What Makes a Tooth Sensitive to Cold Foods and Beverages?

Is Your Tooth Sensitive to Cold Water? Here’s What You Can Do About It
What Makes a Tooth Sensitive to Cold Foods and Beverages?

Some dental conditions or sensations make it difficult to determine if a trip to the dentist is in order. But some symptoms, such as tooth sensitivity, are pretty hard to ignore. But what makes a tooth sensitive to cold and hot sensations? More importantly, how long should we wait before officially declaring the symptoms a dental emergency and booking a dentist appointment?


Those are some of the questions we’re going to answer today. But before we get too far ahead of ourselves, let’s talk about why we can have only one tooth sensitive to cold foods while others aren’t. To get to the bottom of that mystery, we have to consider the way teeth are structured.


The Anatomy of a Tooth

If we look at a cross-section image of a tooth, we’ll see three distinct sections that make up both the crown and root. The outermost layer, or the enamel, is a hard non-porous coating that protects the interior of the tooth. If the enamel cracks, the layer under it couldn’t keep bacteria from invading the core of the tooth.


After all, porous dentin is certainly a softer material than the protective enamel on the surface of our teeth. So if bacteria penetrates the tooth, working through the dentin will be all too easy. That would allow bacteria to access the pulpy core in the center of the tooth. That is where sensitivity and pain come in.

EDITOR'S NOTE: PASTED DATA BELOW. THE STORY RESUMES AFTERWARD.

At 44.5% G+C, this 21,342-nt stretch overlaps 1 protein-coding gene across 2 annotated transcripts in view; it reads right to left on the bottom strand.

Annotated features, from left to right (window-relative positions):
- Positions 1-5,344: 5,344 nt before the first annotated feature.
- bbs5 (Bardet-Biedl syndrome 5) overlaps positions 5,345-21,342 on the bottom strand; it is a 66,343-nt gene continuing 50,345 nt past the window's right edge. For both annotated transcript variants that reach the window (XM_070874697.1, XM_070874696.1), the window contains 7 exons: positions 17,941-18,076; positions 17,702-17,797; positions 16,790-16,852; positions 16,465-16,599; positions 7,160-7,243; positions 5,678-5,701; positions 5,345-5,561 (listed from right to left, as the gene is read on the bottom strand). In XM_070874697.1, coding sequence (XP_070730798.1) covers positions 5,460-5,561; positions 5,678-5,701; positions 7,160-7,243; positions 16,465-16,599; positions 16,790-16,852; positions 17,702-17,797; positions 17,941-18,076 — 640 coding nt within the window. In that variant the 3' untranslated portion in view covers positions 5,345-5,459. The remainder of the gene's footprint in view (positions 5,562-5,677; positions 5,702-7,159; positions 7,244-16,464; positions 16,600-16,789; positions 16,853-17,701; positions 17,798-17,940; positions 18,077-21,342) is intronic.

Namely, the chamber in the center of a tooth is full of blood vessels and nerves. The blood vessels are there to keep the tooth strong by carrying the nutrients it needs. However, the purpose of the nerves is to alert us when bacteria have entered our teeth. So sensitivity, discomfort, and even pain should signal that we need to schedule a dentist appointment as soon as possible.


Conversely, ignoring the pain can have disastrous consequences. If the bacteria stick around, the infection might spread to the rest of the jaw and surrounding flesh. But unless the enamel gets damaged, the chances of bacteria penetrating the tooth are slim.


Why is My Tooth Sensitive to Cold? Crown and Root Fracture Causes

So what makes a tooth sensitive to cold and hot foods and beverages? Simply put, when the surface layer of the tooth cracks, the nerve endings inside it become exposed to the elements. As such, they can be particularly receptive to changes in temperatures, resulting in discomfort and pain.


The crack in the enamel is usually visible on X-rays. So if you suspect your nerve endings are exposed, you can get the area scanned by an emergency dentist. However, the crack can often be visible — and the cause of the break is often pretty obvious too.


Most people report feeling pain after chewing nuts, candy, or ice. Alternatively, they might have gotten into a physical altercation or had an accident that resulted in facial trauma.


When Should You Seek Emergency Dental Services?

Taking into account everything we’ve discussed so far, it’s safe to assume that tooth sensitivity is not a good sign. Usually, it means that bacteria have entered the tooth and that the nerve endings inside it are exposed. If we continue eating, drinking, and living normally during this kind of tooth emergency, we may exacerbate the issue.